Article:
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NATIVE PLANTS

                           Where do I Start?..................


Even though it is increasingly possible to purchase commercially grown native plants (flowers, grasses and shrubs) in reputable nurseries, they cannot be thought of as 6-packs of petunias or pleasant pots of geraniums. Pennington County Master Gardener and native plant authority, Louise Engelstad,lists some reference books that are helpful guides and indicates her favorites in parenthesis. (All books are available from Amazon.com or other online sources.)

 Growing trees on the Great Plains. Brazell, Margaret. Fulcrum Publishing, 1992. (one of my favorites) Even though this book is out of print, thankfully it is still available from on-line vendors. This is to "go-to" book for establishing and growing trees in the demanding Great Plains setting.

Denver Water. Xeriscape plant guide: 100 water-wise plants for gardens and landscapes. Fulcrum Publishing, 1996. (one of my favorites)

The American meadow garden: creating a natural alternative to the traditional lawn.By John Greenlee and Saxon Holt. Photographs by Saxon Holt. Timber press, 2009. (one of my favorites)

Ornamental grasses for western gardens. Raff, Marilyn. Johnson Books, 2005. (one of my favorites)

Natural landscaping: gardening with nature to create a backyard paradise
.  Sally Roth. Rodale Press, 1997. (one of my favorites)

Sunset Western garden book. 8th edition. Sunset Publishing, 2007. (one of my favorites)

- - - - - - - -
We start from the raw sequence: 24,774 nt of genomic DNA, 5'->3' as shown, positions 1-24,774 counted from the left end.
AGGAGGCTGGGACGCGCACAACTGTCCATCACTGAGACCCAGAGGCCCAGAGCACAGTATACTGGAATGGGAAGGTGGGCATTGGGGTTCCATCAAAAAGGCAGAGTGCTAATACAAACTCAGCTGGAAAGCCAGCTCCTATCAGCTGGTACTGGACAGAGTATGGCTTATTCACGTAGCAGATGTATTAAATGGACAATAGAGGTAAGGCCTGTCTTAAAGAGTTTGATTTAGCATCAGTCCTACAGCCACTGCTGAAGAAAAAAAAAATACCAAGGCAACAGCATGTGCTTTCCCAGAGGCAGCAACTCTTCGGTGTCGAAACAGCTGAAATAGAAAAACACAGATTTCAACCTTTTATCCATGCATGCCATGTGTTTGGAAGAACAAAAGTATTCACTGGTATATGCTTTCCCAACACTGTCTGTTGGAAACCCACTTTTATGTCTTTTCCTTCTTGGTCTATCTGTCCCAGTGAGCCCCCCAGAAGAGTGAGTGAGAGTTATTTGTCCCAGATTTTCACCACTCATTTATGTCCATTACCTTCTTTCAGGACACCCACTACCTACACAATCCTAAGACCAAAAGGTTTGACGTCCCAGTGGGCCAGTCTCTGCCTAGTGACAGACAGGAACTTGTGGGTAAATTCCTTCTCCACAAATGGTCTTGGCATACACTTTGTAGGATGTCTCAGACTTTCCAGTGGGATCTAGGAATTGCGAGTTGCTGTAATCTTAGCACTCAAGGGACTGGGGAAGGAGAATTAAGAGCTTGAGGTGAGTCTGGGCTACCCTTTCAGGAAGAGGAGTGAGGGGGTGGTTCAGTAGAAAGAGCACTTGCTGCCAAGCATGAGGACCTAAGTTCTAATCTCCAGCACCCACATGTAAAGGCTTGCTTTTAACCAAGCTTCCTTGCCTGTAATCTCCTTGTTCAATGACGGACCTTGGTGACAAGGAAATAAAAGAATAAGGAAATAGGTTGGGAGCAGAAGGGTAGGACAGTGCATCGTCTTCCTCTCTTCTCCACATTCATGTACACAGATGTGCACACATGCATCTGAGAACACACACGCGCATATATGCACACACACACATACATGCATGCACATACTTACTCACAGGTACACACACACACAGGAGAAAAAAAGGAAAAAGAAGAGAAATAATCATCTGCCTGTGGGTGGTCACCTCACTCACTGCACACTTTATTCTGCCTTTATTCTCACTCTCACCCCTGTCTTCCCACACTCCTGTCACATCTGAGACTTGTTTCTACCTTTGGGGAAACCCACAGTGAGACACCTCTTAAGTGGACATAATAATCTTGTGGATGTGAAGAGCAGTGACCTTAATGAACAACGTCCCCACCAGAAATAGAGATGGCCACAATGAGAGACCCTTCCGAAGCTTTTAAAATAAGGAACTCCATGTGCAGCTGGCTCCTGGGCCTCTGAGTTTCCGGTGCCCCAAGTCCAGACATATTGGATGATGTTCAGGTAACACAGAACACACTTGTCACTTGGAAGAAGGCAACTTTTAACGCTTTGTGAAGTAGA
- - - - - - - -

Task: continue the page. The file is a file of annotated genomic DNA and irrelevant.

Best perennials for the Rocky mountains and High Plains. Tannehill, Celia and James Klett.Bulletin 573A. Colorado State University, 2002.

Gardening with prairie plants: how to create beautiful native landscapes
.Wasowski, Sally. University of Minnesota Press, 2002.

Creating the prairie xeriscape: low-maintenance, water-efficient gardening. Williams, Sara. University of Saskatchewan, 1997.

 

News

How To Store Potatoes For 20-Plus Years

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If 20 years sounds like a long time to store potatoes, then it might surprise you to know that “fresh” potatoes in the grocery store are often 11 months old when you buy them. Modern developments in commercial food storage allow growers to store produce with a chemical (1-methylcyclopropene), which extends the shelf life of vegetables.

 

Of course, fresh potatoes won’t last 20 years, but you can dehydrate them to get that kind of long-term shelf life while maintaining nutritional value.




Now save carrots for 20 years with a dehydrator